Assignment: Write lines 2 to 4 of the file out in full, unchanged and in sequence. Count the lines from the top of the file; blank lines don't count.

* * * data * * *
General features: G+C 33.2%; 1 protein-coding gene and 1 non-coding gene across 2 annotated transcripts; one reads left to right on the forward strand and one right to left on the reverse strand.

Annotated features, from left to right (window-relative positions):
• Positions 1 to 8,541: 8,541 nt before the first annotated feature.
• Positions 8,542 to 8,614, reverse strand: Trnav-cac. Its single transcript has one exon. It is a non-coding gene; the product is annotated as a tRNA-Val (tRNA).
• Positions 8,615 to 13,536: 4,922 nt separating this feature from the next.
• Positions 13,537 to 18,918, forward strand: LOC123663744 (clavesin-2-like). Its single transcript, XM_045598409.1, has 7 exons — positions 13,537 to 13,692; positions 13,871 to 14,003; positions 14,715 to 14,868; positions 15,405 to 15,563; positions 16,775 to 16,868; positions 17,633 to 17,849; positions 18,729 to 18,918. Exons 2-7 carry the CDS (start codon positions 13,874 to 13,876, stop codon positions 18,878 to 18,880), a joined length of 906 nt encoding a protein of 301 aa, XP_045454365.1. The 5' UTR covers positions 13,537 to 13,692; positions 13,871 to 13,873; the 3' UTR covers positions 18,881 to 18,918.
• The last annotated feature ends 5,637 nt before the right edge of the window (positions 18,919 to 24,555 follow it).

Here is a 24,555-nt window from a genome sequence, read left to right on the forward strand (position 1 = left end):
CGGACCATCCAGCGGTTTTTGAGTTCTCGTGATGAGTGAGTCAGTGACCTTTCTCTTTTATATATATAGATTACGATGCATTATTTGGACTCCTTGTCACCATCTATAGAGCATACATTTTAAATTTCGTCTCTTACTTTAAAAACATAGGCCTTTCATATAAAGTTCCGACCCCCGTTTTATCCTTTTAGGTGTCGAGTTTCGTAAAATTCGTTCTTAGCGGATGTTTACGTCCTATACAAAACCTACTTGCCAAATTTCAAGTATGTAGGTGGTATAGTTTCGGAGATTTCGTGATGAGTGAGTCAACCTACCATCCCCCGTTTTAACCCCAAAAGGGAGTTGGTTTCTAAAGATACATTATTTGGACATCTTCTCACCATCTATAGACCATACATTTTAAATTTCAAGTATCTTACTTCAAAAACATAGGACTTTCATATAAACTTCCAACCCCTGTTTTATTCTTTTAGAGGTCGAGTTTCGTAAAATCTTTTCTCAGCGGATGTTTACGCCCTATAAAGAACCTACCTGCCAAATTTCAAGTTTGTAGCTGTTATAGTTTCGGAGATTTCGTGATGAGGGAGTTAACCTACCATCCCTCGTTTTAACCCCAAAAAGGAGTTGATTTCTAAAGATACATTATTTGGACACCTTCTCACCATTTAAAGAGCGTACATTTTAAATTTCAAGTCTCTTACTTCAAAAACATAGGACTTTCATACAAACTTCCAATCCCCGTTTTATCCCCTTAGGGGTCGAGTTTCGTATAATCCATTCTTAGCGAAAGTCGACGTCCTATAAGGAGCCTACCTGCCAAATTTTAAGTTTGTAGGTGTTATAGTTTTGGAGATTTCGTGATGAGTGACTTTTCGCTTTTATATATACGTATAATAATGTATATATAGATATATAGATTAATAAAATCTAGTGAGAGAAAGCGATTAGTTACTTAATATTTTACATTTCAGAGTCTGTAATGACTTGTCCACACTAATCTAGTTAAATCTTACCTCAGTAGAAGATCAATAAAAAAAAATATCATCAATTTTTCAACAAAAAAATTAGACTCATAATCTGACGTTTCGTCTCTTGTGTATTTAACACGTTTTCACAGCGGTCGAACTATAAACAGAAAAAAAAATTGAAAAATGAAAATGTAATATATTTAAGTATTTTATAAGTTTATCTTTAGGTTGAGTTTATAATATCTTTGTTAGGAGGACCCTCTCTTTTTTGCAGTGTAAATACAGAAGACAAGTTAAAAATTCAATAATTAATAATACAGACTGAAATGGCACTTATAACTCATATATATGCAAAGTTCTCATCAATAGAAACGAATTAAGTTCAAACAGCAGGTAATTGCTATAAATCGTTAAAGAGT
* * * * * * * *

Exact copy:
Annotated features, from left to right (window-relative positions):
• Positions 1 to 8,541: 8,541 nt before the first annotated feature.
• Positions 8,542 to 8,614, reverse strand: Trnav-cac. Its single transcript has one exon. It is a non-coding gene; the product is annotated as a tRNA-Val (tRNA).